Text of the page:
The original recipe has a 1/2 teaspoon of cinnamon. I made the cookies as written in the magazine and I found that the cinnamon flavor was a little much. Now, that may just be my tastes, if you love cinnamon go for it. My husband thought that the cinnamon was the best part of the cookie, so you might love the cinnamon like he did. I also reduced the amount of salt. I found a full teaspoon to be too much for my tastes, so I reduced it to 3/4 of a teaspoon. However, I under salt everything so I'm a little strange. If you aren't a fan of vegetable shortening I would assume that coconut oil (you might need to reduce the total amount), butter, or another fat would work just as well. The version I made I used gluten free all purpose flour that had xanthan gum already added. If you use another type of gluten free flour I would suggest adding xanthan gum to the mixture (about a tablespoon).

June 22, 2014

Savory Rosemary Sage Bread

I have a habit of buying clearanced appliances.. Most of the time I use them, the ones I don't I give as gifts, a few sit for a few years before I get around to using them. Then there are the appliances that I get from someone else. About 5 years ago my mother-in-law gave me a bread maker. It sat on the shelf for a couple of months and then I used it non-stop for a year. Later it broke and I made bread from scratch for years. Until I found a bread maker marked down to 15 dollars (from 80!), so of course I had to buy it. Honestly, this summer it has been my best friend. It has kept my house cool when the weather is 95 and humid, which is seems to be frequently this year. My herb garden has also been crazy so I have been trying to combine my love of making fresh bread with the over abundance of fresh herbs I have in my garden. I discovered a recipe for Rosemary Sage Bread a couple of weeks back and I love it! The recipe is as follows.

Adapted from Recipe 4 Living
Rosemary Sage Bread

A savory bread that is a great way to use garden herbs. Works well made in both the bread maker and in the oven.

Yield: 2 loaves 16 slices each

  • 1 tablespoon granulated sugar
  • 1 cup warm water
  • 2 1/4 teaspoons active dry yeast
  • 2 tablespoons finely diced fresh rosemary
  • 2 tablespoons finely diced fresh sage
  • 1 teaspoon salt
  • 2 tablespoons softened butter
  • 3 cups bread flour
Cooking Directions
  1. If making in the bread maker add ingredients in order suggested by the manufacturer of your bread maker.
  2. If you are making the bread from scratch use the following instructions.
  3. In the one cup of warm water dissolve the sugar and then mix in the yeast.
  4. After 5 minutes (when the yeast is foamy) add the butter, sage, and rosemary.
  5. In a separate bowl combine the bread flour and salt.
  6. Add the wet mixture and then knead by hand for 10-12 minutes (alternately you may use a mixer for this step).
  7. Rub the inside of a plastic bowl with oil.
  8. Place dough in bowl, cover with plastic wrap, and rise for 1 hour or until doubled.
  9. Punch down dough, and divide into two balls.
  10. Grease the inside of two loaf pans, shape the two pieces of dough into loaves and place in loaf pans.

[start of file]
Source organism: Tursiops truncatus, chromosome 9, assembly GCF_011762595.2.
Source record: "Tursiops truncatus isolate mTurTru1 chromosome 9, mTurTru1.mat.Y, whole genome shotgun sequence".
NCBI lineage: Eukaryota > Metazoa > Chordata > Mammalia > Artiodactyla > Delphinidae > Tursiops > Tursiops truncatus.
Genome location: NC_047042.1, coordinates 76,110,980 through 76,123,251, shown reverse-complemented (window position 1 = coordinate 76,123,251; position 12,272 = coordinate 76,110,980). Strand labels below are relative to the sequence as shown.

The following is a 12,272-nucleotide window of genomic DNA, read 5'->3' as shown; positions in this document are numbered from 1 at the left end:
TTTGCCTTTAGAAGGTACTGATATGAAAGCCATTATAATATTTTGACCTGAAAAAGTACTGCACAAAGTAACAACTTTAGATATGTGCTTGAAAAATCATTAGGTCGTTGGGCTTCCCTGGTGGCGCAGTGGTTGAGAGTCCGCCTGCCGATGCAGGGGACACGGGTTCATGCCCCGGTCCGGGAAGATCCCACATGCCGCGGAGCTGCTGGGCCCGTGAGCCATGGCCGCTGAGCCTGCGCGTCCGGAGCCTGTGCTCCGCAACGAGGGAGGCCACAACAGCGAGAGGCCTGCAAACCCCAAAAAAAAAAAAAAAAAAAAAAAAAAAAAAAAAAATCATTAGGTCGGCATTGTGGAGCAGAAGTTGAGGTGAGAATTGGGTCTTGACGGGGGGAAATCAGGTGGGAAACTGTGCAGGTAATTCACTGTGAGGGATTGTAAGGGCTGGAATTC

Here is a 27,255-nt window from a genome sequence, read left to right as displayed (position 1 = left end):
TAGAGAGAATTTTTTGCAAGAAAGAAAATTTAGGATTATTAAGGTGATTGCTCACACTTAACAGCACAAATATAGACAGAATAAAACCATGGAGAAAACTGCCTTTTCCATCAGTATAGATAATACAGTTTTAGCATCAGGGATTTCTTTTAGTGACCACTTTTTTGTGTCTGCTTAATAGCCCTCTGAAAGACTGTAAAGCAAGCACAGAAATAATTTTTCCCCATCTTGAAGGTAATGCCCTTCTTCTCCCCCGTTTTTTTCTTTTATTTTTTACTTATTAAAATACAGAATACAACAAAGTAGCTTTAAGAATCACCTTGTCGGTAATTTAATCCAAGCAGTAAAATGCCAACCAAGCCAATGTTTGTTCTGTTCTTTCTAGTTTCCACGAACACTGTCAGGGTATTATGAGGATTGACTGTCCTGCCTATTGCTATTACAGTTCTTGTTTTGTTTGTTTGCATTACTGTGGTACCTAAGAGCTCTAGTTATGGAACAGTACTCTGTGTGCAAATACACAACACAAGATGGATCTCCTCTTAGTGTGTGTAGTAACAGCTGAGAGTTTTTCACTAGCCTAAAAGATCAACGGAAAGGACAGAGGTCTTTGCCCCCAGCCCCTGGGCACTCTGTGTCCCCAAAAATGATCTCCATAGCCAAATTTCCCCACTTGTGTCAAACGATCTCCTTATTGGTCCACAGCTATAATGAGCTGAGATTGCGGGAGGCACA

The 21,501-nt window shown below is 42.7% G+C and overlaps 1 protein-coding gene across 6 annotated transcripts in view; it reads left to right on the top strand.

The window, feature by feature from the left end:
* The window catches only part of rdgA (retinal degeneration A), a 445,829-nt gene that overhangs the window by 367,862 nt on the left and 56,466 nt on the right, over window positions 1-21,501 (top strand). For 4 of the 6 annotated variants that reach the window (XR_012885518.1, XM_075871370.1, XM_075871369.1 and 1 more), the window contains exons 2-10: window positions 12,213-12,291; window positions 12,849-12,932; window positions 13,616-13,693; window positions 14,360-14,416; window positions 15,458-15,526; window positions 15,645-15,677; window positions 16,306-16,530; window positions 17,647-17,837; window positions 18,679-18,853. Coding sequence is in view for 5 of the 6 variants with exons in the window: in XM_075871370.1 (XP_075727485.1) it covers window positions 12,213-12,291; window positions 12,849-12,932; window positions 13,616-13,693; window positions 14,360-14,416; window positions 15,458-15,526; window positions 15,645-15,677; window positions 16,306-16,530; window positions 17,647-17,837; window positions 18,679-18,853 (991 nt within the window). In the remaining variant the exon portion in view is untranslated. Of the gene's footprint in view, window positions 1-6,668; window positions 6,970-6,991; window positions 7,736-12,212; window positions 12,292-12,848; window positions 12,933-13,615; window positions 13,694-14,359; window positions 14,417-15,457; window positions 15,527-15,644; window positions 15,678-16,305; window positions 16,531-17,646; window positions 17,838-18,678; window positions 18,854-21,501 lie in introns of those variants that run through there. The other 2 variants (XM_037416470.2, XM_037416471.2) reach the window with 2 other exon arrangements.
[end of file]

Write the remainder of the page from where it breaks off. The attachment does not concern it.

11. Cover top of pans with plastic wrap and allow loaves to rise for one hour or until doubled in size.
  12. While the dough is on the last rise preheat oven to 375 degrees.
  13. Bake the loaves in the oven for 20-30 minutes or until golden brown and sound hollow when tapped (total time will depend on your oven, if they brown too quickly tent with foil. A bread thermometer is helpful-when the bread temps 190-200 it is ready to pull out.
  14. Allow cool for 30 minutes in pan and an additional 30 minutes before slicing.
This bread is nice as a side with soup. It also makes great savory toast, my kids loved it with goat cheese (my kids have adult tastes). You can adjust the amount of herbs based on your tastes. Some people might like more or less rosemary/sage. It would also work with other herbs if you have an over abundance of thyme, dill, etc. 

Rosemary Sage Bread

A savory bread that is a great way to use garden herbs. Works well made in both the bread maker and in the oven.
Preparation Time: 2h, 20m
Cooking Time: 0h, 20m
Yield: 32 Slices

June 20, 2014

No Bake Chocolate Oatmeal Cookies

So I am becoming somewhat of a hypocrite. When I started this blog I had a lot of idealism and firm rules in place on recipes. While I still believe in many of the ideas, I also have realized that some of my opinions have changed. The biggest change in my opinions is in regard to the use of recipes. I was pretty firm on my stance that I would never re-print a recipe from another site. While I still don't believe in re-printing recipes verbatim, I have softened my opinions on adaptations. That's part of the reason I took a couple of weeks off from blogging, I needed a break to decide what I wanted to do going forward on the blog. I have decided that I will begin to print recipes on my site with clear links to the original recipe and clearly adapted steps and directions. A lot has changed in the last three years since I started this blog and I have realized that I am constantly in a state of change myself. I hope that none of my readers will think badly of my decisions and continue to read my blog.

Now that I got through with the heavy stuff, on to the recipe. My kids are both home for the summer and have been eating me thru house and home. We are all big sweet eaters in my household so I am always trying new recipes for cookies and baked goods. Chocolate has always been my personal weakness, I can't get enough of the stuff. One of my favorite recipes is for No Bake Chocolate Oatmeal Cookies, they are so good! The recipe is as follows.

Adapted from Allrecipes.com

No Bake Chocolate Oatmeal Cookies

  • 3 tablespoons cocoa powder
  • 1/2 cup granulated sugar
  • 1/2 cup unsalted butter
  • 1/2 cup milk
  • 1/4 teaspoon salt
  • 3 cups oats
  • 1/2 cup peanut butter
  • 1 teaspoon pure vanilla extract